Hidan in Naruto is entirely immortal, and thus has almost no strategy or moves beyond "get opponent's blood for voodoo technique". Both his partner Kakuzu and eventual opponent Shikamaru tell him how stupid that is. They are entirely right. Again, Conditional Immortality like with Alucard. Word of God says that, if he doesn't perform his ritual sacrifices, his immortality will eventually run out. No word on how long that TAKES, though.
The series is otherwise an aversion, as it's shown that even with heavy use of Charles Atlas Superpower there's a limit to the raw physical ability any person can normally achieve (as detailed in this helpful essay). Thus, even insanely powerful ninja have to avoid simple things like kunai and explosives and the strongest techniques are the ones that make being hit nearly impossible.
Hidan DOES have to dodge or avoid certain things though, since his body parts can be severed, and he shows no ability to reattach them. After getting his head cut off, Kakuzu has to sew it back on. Since Kakuzu is capable of ripping out peoples' hearts and absorbing them with that sewing... it's debatable if Hidan would've been able to pull himself back together on his own. Though Hidan's mid-range attack methods suggest not.
Some ninja, like Orochimaru, still play the trope straight though. In Orochimaru's case, he can simply regenerate after almost anything including a broken neck. This also bites him in the ass, as he makes no effort to dodge a blade that he thought couldn't harm him, only for it to turn out to be a spiritual blade that sealed him in an endless illusion.
Orochimaru also plays it entirely straight when he fights Naruto in the 4-Tailed Transformation. He makes very little effort to actually dodge attacks, though he does use a technique which allows him to create a "new" body in order to avoid certain attacks' effects after they've connected. It isn't until Kyuubi!Naruto uses the 4 TailsMenacing Ball that he puts forth a serious effort to defend himself, commenting on how it could kill even him in one shot. Said "serious effort" being to summon the Triple Rashomon Gate in the blast's path; a pair of his Elite Mooks had previously described a single Rashomon Gate as the "ultimate defense". All three gates were were destroyed, but the blast was slowed enough for Orochimaru to avoid destruction.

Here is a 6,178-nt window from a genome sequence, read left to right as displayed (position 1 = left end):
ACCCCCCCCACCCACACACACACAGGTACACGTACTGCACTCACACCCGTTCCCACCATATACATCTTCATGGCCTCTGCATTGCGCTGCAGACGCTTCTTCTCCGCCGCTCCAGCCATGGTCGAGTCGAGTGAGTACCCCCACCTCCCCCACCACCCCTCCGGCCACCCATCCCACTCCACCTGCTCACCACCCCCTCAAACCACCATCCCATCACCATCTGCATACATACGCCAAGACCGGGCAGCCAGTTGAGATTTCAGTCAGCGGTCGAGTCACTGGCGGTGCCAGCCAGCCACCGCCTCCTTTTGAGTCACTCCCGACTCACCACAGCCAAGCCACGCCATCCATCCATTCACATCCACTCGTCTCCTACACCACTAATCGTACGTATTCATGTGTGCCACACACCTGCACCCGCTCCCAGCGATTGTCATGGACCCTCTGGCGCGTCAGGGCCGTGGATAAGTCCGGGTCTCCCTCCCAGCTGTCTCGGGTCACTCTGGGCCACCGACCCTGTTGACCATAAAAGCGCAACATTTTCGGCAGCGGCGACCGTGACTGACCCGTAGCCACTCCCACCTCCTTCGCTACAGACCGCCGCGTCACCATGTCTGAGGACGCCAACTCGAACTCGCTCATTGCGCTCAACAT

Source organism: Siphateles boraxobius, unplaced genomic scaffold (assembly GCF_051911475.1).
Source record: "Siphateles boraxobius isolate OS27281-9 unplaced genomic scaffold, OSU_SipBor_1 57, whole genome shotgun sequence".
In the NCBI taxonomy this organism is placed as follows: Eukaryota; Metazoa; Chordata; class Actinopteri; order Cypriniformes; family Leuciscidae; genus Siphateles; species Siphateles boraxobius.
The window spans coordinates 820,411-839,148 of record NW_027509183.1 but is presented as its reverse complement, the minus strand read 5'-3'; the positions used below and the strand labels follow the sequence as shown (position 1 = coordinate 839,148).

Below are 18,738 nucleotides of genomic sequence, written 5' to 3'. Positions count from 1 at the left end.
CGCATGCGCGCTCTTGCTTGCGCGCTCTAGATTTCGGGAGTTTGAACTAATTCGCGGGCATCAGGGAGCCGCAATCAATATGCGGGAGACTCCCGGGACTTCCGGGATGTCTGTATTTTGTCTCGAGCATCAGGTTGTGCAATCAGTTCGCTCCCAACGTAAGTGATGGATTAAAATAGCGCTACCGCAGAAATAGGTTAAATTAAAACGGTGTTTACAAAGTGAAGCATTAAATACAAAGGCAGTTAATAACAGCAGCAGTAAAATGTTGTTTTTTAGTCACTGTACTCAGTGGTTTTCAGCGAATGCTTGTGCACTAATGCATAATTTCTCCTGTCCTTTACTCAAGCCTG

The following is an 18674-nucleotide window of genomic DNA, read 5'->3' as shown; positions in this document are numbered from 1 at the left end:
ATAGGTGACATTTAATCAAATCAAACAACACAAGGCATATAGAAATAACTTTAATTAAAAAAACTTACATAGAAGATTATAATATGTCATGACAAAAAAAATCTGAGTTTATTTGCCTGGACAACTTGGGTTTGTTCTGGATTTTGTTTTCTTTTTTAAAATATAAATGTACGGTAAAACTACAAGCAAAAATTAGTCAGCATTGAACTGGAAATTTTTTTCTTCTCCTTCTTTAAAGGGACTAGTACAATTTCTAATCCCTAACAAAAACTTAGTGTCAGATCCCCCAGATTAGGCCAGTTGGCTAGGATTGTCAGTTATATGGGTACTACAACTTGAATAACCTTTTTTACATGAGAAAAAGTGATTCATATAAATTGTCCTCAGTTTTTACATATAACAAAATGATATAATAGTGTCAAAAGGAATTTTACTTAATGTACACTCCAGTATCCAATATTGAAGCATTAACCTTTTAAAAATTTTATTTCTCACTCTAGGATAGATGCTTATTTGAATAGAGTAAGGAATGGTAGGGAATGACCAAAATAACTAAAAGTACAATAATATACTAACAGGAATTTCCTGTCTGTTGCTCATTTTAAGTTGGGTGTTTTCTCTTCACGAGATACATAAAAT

Suigetsu partially averts this though as despite being able to avoid damage by turning into water, he still prefers to avoid attacks in a more conventional fashion (except in that one filler episode, but that was against someone he really didn't consider a threat and to scare him by showing the power off). Granted, this might simply be because he can't attack while reforming or a limit on how much he can regenerate before losing consciousness/dying.
Subverted with both Gaara and later Sasuke who tried to rely on their "ultimate defense" (the Sand Shield and Susanoo) technique to mean they don't need to do anything else to defend themselves, but eventually have both of them defeated.
Played straight with a twist in Blade of the Immortal, as the main character, the titular immortal swordsman Manji, is bothered by the fact that his reliance on his regeneration induced immortality means that, consequently, his sword skills are slipping.
Subverted in Tengen Toppa Gurren Lagann: Simon puts up a barrier of Spiral power that effortlessly deflects a barrage of Anti-Spiral attacks. He mocks the Anti-Spirals when they immediately try another barrage - but this one penetrates the barrier and causes serious damage.
This is an example of of the Anti-Spirals rewriting the laws of the universe, basically, to make "the impossible possible."
Justified in Rurouni Kenshin, where Kenshin's best Hiten Mitsurugi Ryu moves have two parts, greatly reducing blind spots and successful counterattacks.
In Slayers, to demoralize Lina into using her Dangerous Forbidden Technique, Hellmaster tells the Slayers that they can attack him all they want and he won't counter-attack or even attempt to defend himself, and then spends a while laughing off everything they throw at him (even more so in the novel version, where all of the Slayers actively participate in the fight). The first thing that forces him to react is two simultaneous Dragon Slaves from Lina and Sylphiel, which "might have hurt a bit if I hadn't dodged it". The only thing that he really considers worth defending against is the Giga Slave - at which point he discovers that ultimate destructive power is not a toy.
Averted in Black Butler, where Sebastian regularly dodges when shot at despite being Immune to Bullets. This is suggested to be because getting shot ruins his clothes, and as a Battle Butler he must look impeccable.
Father from Fullmetal Alchemist can do pretty much the strongest alchemy in the entire series without moving at all. He spends several chapters just standing there, arms crossed, blocking everything the good guys can throw at him. And when he finally raises his arm to block, that's when they know he's finally losing it.
Accelerator from A Certain Magical Index has control over vectors, so anything that makes contact with him will bounce off, even if it hits him without him being aware of it. His arrogance bites him in the ass in his fights against Touma and Amata Kihara.